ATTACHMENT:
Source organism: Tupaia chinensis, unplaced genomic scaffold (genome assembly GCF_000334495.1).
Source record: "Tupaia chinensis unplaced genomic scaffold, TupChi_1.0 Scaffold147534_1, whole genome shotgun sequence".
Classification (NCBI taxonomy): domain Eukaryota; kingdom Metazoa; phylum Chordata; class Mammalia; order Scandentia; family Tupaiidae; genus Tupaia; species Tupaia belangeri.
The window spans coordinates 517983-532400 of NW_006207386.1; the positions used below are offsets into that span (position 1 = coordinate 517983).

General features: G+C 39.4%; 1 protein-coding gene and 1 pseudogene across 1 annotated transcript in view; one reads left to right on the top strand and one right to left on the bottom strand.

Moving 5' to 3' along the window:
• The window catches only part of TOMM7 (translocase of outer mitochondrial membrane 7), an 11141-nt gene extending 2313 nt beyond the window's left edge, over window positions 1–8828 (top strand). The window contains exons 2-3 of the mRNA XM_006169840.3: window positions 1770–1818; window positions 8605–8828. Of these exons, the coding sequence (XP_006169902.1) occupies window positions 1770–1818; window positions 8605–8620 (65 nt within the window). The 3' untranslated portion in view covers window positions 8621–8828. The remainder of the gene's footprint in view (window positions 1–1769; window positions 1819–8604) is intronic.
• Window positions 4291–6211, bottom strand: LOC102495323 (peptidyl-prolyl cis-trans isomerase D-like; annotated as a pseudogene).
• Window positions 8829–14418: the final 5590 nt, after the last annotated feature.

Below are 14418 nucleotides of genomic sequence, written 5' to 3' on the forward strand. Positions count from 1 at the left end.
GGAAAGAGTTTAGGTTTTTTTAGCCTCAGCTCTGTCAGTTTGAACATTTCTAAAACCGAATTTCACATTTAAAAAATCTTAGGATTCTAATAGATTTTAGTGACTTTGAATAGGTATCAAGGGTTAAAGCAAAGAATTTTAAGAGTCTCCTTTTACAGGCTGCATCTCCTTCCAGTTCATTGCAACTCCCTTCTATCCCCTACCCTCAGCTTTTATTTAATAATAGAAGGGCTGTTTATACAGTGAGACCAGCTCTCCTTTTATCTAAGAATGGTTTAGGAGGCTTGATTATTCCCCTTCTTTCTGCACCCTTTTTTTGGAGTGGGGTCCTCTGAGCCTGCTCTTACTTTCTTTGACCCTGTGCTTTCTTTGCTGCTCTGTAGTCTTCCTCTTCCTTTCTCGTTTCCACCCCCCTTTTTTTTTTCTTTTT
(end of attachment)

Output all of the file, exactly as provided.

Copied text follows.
Source organism: Tupaia chinensis, unplaced genomic scaffold (genome assembly GCF_000334495.1).
Source record: "Tupaia chinensis unplaced genomic scaffold, TupChi_1.0 Scaffold147534_1, whole genome shotgun sequence".
Classification (NCBI taxonomy): domain Eukaryota; kingdom Metazoa; phylum Chordata; class Mammalia; order Scandentia; family Tupaiidae; genus Tupaia; species Tupaia belangeri.
The window spans coordinates 517983-532400 of NW_006207386.1; the positions used below are offsets into that span (position 1 = coordinate 517983).

General features: G+C 39.4%; 1 protein-coding gene and 1 pseudogene across 1 annotated transcript in view; one reads left to right on the top strand and one right to left on the bottom strand.

Moving 5' to 3' along the window:
• The window catches only part of TOMM7 (translocase of outer mitochondrial membrane 7), an 11141-nt gene extending 2313 nt beyond the window's left edge, over window positions 1–8828 (top strand). The window contains exons 2-3 of the mRNA XM_006169840.3: window positions 1770–1818; window positions 8605–8828. Of these exons, the coding sequence (XP_006169902.1) occupies window positions 1770–1818; window positions 8605–8620 (65 nt within the window). The 3' untranslated portion in view covers window positions 8621–8828. The remainder of the gene's footprint in view (window positions 1–1769; window positions 1819–8604) is intronic.
• Window positions 4291–6211, bottom strand: LOC102495323 (peptidyl-prolyl cis-trans isomerase D-like; annotated as a pseudogene).
• Window positions 8829–14418: the final 5590 nt, after the last annotated feature.

Below are 14418 nucleotides of genomic sequence, written 5' to 3' on the forward strand. Positions count from 1 at the left end.
GGAAAGAGTTTAGGTTTTTTTAGCCTCAGCTCTGTCAGTTTGAACATTTCTAAAACCGAATTTCACATTTAAAAAATCTTAGGATTCTAATAGATTTTAGTGACTTTGAATAGGTATCAAGGGTTAAAGCAAAGAATTTTAAGAGTCTCCTTTTACAGGCTGCATCTCCTTCCAGTTCATTGCAACTCCCTTCTATCCCCTACCCTCAGCTTTTATTTAATAATAGAAGGGCTGTTTATACAGTGAGACCAGCTCTCCTTTTATCTAAGAATGGTTTAGGAGGCTTGATTATTCCCCTTCTTTCTGCACCCTTTTTTTGGAGTGGGGTCCTCTGAGCCTGCTCTTACTTTCTTTGACCCTGTGCTTTCTTTGCTGCTCTGTAGTCTTCCTCTTCCTTTCTCGTTTCCACCCCCCTTTTTTTTTTCTTTTT